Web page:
Health risks for Hurricane Katrina first responders under debate
Richard A. Webster
New Orleans CityBusiness (New Orleans, LA)
Copyright 2006 Dolan Media Newswires
The lungs of rescue workers who spent days in the wreckage of the World Trade Center after the Sept. 11 terrorist attacks aged 12 years in just one year's time, a recent medical report found. Government officials in Louisiana said there should be no long-term health risks for Hurricane Katrina first responders, but some environmental experts are not as confident. They say without any reliable system in place to track their health, the long-term impact may never be known.
"Part of the problem is there wasn't any type of tracking system to check who went in, when they went in, how long they were in and where they are at now," said Darryl Malek-Wiley, the New Orleans representative for the Sierra Club. "And it's real hard if there's not that type of registry to know if you're sick four years later that it happened because you were in the floodwaters of New Orleans. It was just chaos to say the least. " The American Journal of Respiratory and Critical Care Medicine conducted a study of 12,000 New York firefighters and found that in the four years before Sept. 11, 2001, the lung volume of rescue workers dropped an average of 31 milliliters a year. Lung volume measurements determine how much a person can inhale.
In the year following the terrorist attacks, rescuers lost an average of 372 milliliters, the equivalent of 12 years of aging. Tom Harris, a toxicologist with the Louisiana Department of Environmental Quality, said in the immediate aftermath of the storm the DEQ assessed environmental and health risks to rescue workers. "There's absolutely no way at all they will suffer any long term effects," Harris said. "The rescue workers were here for such a short period of time and it would have to be some pretty nasty stuff to be a health risk. We're at a level where it's safe for children to play every day for the next 30 years. " Louisiana state epidemiologist Dr. Raoult Ratard said the ground conditions after the terrorist attacks were vastly different than those experienced by rescue workers during Katrina.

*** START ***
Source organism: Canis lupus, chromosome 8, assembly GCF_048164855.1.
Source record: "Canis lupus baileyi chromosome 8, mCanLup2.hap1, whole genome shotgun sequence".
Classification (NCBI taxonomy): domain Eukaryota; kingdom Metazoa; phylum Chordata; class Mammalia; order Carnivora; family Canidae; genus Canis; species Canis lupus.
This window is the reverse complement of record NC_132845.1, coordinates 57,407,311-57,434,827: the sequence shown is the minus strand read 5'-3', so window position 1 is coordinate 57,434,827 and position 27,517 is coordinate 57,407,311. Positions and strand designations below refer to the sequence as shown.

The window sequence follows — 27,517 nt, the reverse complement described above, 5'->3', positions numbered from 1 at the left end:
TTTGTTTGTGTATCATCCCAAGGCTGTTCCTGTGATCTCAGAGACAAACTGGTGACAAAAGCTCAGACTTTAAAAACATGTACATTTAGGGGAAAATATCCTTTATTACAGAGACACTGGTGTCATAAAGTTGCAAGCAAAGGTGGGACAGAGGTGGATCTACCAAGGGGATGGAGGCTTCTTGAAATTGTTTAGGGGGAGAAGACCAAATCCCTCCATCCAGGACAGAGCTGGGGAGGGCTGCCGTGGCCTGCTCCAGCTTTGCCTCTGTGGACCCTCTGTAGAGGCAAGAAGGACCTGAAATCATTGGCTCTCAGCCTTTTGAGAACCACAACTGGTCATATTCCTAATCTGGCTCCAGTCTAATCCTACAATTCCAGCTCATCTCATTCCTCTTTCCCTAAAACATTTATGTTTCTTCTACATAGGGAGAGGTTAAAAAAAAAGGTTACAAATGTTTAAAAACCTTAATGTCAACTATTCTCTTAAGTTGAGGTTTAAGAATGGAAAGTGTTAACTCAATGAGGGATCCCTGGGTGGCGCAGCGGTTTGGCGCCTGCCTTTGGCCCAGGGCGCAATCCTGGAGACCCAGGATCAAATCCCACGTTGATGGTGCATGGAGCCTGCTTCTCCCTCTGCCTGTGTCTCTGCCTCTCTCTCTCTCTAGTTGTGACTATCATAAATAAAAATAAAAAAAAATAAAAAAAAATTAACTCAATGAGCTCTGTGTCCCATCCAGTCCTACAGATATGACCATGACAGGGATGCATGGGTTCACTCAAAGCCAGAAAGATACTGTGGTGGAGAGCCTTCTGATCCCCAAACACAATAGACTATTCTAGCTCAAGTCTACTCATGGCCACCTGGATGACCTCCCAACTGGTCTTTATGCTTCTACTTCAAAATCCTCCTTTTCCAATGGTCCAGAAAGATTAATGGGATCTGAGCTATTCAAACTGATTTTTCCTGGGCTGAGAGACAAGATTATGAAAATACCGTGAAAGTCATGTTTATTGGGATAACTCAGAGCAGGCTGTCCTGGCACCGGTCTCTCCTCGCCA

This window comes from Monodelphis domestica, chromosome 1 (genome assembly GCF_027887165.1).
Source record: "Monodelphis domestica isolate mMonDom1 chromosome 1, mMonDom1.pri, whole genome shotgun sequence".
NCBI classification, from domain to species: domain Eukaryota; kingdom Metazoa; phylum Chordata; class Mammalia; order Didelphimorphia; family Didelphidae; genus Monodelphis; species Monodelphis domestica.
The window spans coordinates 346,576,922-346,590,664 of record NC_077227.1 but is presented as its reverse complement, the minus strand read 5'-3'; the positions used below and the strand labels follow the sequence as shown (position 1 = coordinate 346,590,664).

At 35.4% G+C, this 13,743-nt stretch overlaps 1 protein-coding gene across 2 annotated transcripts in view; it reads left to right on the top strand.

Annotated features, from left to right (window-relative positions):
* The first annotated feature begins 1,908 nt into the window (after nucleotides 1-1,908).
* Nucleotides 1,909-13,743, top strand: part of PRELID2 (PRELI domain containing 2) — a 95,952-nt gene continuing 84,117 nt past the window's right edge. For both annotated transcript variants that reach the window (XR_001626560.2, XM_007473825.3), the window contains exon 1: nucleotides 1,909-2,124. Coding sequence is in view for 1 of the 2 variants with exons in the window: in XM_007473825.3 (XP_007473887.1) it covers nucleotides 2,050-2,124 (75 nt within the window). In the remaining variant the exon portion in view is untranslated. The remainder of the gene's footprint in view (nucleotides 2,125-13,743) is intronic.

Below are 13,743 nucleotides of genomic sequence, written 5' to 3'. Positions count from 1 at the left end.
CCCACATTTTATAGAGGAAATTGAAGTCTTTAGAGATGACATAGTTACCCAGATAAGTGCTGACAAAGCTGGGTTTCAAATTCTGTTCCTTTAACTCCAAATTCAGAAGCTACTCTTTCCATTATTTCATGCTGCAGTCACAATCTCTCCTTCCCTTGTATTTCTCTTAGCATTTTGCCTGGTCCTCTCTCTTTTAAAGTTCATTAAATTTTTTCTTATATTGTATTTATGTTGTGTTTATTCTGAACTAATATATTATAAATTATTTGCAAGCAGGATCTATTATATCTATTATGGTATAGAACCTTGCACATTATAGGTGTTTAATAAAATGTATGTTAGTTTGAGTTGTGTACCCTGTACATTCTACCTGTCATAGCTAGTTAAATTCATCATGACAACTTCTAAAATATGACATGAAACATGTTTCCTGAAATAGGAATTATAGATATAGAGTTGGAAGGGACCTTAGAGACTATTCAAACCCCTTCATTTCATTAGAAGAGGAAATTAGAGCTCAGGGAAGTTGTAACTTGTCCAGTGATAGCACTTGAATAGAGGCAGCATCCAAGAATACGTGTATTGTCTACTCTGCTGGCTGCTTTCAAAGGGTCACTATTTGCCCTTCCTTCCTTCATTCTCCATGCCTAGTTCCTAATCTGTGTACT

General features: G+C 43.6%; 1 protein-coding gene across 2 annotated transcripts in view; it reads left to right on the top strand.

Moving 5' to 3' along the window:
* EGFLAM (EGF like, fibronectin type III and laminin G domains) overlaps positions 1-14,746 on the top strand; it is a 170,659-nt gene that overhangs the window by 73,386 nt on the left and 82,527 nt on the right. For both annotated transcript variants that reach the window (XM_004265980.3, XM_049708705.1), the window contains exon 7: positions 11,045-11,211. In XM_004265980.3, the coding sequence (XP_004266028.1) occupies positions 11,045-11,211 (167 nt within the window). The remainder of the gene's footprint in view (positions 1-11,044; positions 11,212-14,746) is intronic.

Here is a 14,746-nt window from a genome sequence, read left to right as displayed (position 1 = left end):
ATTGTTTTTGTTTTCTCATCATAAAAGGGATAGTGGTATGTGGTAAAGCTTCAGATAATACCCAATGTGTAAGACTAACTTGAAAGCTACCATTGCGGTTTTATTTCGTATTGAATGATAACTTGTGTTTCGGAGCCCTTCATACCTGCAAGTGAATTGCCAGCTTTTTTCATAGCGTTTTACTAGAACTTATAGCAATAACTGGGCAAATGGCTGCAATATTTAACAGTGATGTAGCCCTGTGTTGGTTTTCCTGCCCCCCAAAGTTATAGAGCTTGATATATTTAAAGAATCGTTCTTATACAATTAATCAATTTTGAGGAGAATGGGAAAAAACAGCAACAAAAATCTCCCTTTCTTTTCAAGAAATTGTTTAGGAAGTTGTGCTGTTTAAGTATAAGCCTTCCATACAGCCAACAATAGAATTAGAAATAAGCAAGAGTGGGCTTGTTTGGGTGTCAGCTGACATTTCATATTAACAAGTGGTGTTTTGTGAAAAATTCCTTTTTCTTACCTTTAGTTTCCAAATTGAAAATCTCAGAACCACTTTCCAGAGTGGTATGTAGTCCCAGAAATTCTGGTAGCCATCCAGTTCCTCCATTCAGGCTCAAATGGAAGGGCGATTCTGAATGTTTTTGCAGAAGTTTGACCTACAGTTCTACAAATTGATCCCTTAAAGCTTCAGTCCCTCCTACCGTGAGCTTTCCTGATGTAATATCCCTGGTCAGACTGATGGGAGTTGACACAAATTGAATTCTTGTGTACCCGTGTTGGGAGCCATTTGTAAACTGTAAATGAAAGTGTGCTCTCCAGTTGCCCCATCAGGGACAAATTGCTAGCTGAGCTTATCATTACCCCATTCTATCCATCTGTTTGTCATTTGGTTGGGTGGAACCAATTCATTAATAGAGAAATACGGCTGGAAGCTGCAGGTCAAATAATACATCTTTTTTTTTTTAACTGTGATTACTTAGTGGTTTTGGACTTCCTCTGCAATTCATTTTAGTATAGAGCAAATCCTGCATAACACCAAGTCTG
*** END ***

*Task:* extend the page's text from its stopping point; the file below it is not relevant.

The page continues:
"In 9/11 you had explosions and fires and you got a lot of dust, products of the combustion of plastic and metal fumes, all kinds of things that will be extremely toxic," Ratard said. "In Katrina what you had was sewer water and that was not very nice but you don't get anything extraordinary from it. "There are risks from exposure to mold but if you take precautions you should have little problems. If you don't it will cause respiratory irritation but not anything linked to long term chronic pulmonary disease."
Others, however, believe significant health risks exist. Wilma Subra, president of the Subra Co., a New Iberia environmental consulting firm, said while it's not a certainty, possible long-term health impacts to Katrina rescue workers could include spontaneous miscarriages, infertility, fetal malformation and an increased risk of cancer and chronic lung disease. Exposure to toxic heavy metals, petroleum materials and bacteria are the leading risk factors, she said. Malek-Wiley said it is possible no one will ever really know the long-term health impacts of Katrina on rescue workers.